Is there a comprehensive guide to VRC's engine VS PC hardware

So I think I have tired of trying to explain that Yes, VRC is multi threaded. No it is not running off of a single core except the main graphics pipline line Ect…

Can we please … please get a complete in’s and outs of how things work and list out
the components like … Direct X 10 - 11 usage cases (desktop/VR)

Why we cannot have FSR and other optimizations.

As it stands, And please correct me if I am wrong here, But everything I have ever gotten as a response says we are stuck on unity 2019 forever or a HEAVILY modified 2020 and that there really is not a path forward to the new rendering tech because it would … Melt … everything down to slag where it concerns assets

We have rumors abound , and the only reason for those rumors is a lack of any followup . As it stands everyone believes the following.

  1. We cannot move forward to modern rendering techniques because of the branch of unity VRC has been on forever because it would break everything.

  2. We will only get to that place with VRC 2.0 , Which will mean there will have to be some asset conversion systems in place to move them onto the new platform. This will be the new fork

  3. All we can hope for is incremental changes and QOL upgrades on the current platform for the time being. (game performance) So some of the major issues of lag are only going to be able to be directly dealt with … you guessed it . raw… crushing… power… Running native 4k , 5k , 8k . is not possible without MASSIVE power draw.

Change my mind

I am not a VRChat employee but I am a reasonably experienced software developer. I have tried to explain it the best I can, but 3D rendering is a fundamentally complex topic.

tldr: 3D engines are extremely complex and upgrading is not trivial, and upgrading or even changing engines will not make 500k tri 50 material avatars magically faster. The only way to do that is to not make your avatars 500k tri 50 material monstrosities.

VRChat uses Unity’s Builtin Renderer Pipeline (sometimes called the legacy renderer). There’s plenty of in-depth technical documentation out there on how this all works, just google around, but be prepared: many of these expect some experience with graphics programming.

Versions after Unity 2019 focus on its Scriptable Render Pipeline technology. This allows developers to create their own rendering techniques with a great deal of flexibility. Unity maintains two of their own SRPs, High Defenition Rendering Pipeline (HDRP) and Universal Rendering Pipeline (URP, previously known as Lightweight Rendering Pipeline). You can also find plenty of information on these with google (and can even read the source code).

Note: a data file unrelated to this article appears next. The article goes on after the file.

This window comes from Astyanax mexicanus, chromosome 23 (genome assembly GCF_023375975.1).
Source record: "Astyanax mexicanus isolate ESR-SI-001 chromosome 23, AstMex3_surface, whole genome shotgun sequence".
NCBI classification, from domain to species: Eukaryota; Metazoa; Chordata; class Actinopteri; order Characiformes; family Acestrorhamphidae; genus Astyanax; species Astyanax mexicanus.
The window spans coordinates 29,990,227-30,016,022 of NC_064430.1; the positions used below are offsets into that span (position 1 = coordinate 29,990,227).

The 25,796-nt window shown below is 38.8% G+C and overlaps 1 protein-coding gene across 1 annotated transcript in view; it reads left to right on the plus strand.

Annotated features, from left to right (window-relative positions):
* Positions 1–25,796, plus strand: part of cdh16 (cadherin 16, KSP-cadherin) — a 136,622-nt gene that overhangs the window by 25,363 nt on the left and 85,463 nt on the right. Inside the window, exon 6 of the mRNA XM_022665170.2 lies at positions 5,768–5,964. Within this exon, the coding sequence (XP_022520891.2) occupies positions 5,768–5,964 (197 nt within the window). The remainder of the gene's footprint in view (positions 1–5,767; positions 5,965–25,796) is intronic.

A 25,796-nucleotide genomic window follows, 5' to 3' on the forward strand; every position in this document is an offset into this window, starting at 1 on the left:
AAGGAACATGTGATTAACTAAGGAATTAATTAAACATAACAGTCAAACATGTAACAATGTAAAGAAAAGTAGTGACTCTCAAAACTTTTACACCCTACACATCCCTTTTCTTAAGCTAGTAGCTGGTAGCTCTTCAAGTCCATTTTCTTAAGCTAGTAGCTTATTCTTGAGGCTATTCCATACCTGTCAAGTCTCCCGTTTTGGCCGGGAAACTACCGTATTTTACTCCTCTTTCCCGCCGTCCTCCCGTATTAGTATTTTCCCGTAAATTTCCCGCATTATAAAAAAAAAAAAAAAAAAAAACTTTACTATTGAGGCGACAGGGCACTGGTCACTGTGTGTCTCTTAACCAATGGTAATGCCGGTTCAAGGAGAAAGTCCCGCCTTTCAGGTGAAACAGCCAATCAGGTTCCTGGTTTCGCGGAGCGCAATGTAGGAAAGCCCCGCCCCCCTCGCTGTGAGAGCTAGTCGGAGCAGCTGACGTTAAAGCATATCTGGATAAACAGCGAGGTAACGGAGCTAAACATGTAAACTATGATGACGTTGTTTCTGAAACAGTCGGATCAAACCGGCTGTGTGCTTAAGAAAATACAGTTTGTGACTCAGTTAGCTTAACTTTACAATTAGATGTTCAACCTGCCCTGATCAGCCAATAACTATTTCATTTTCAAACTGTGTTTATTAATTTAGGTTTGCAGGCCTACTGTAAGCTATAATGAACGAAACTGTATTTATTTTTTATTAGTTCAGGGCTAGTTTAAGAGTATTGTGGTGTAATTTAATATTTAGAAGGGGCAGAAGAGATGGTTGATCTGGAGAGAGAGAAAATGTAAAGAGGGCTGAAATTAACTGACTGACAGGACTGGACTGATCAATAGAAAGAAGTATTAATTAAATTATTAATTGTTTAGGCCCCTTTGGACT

These newer rendering systems operate very differently to the legacy one. This has the possibility to introduce all sorts of compatibility problems; but let’s focus on the biggest: shaders.

Shaders are compiled programs that the GPU executes to determine what to do with all those vertices, bones, and images that make up avatars and worlds.

Shaders are heavily dependent on the rendering environment. They depend not just on the avatar/world mesh/textures, but also on things like the framebuffer, additional buffers (e.g. the G-Buffer and its particular layout), camera projection matrices etc. They also depend on the engine to execute them correctly e.g. the standard forward-lighting shader handles only one light, and additional lights are handled by having the engine execute that shader over and over and adding the result to the framebuffer (traditional forward rendering techniques).

With a radically different rendering environment, those shaders cannot meaningfully execute. For example: URP can handle multiple lights in one pass and doesn’t execute the additive-lighting pass over and over, and HDRP has a very complex framebuffer layout that cannot be simply rendered to.

The result for VRChat is that upgrading to a new rendering technique would break virtually all uploaded content with no automatic way to fix it. If your lucky the shaders might have their fallbacks set up properly and still render something, but many probably don’t and will just turn pink.

Running native 4k , 5k , 8k . is not possible without

Running at super high resolutions should be quite possible with Unity’s old forward renderer that VRChat uses if content creators know exactly how to optimise for it, but many don’t (and can’t reasonably be expected to). So this is more of a pragmatic issue then it is a technological one.

Most of the performance issues related to VRChat are to do with asset optimisation and not the engine. VRChat cannot be expected to magically run dozens of 500k skinned meshes with fifty materials and 400 physics-enabled bones.

But essentially the rumors are true. There can be nothing done until VRC 2.0

I have heard this from some “other” developers looking at VRC’s challenges moving into the future, While not a “dead” platform, there are many things that engine wise would help if they could offer some of the newer options.

Can or does Unity 2019 even use the cache of say a 7950 X3D ?

As far as I know the latest version of the Mixed Reality OpenXR plugin requires LTS 2021? I think that is probly pretty important since Open XR is one of the linchpin pieces that makes it work.

I would talk about what I have seen with FSR and VR, but I know any talk about it is instant shutdown on the topic. Nobody wants to talk about it, and it cannot be run on 2019 anyways so , dead horse.

While I agree we cannot have 500k and 50 materials or more avatars. But we run afoul of not being able to run 20 people with far less. So In summary.

  1. Too many changes to move over.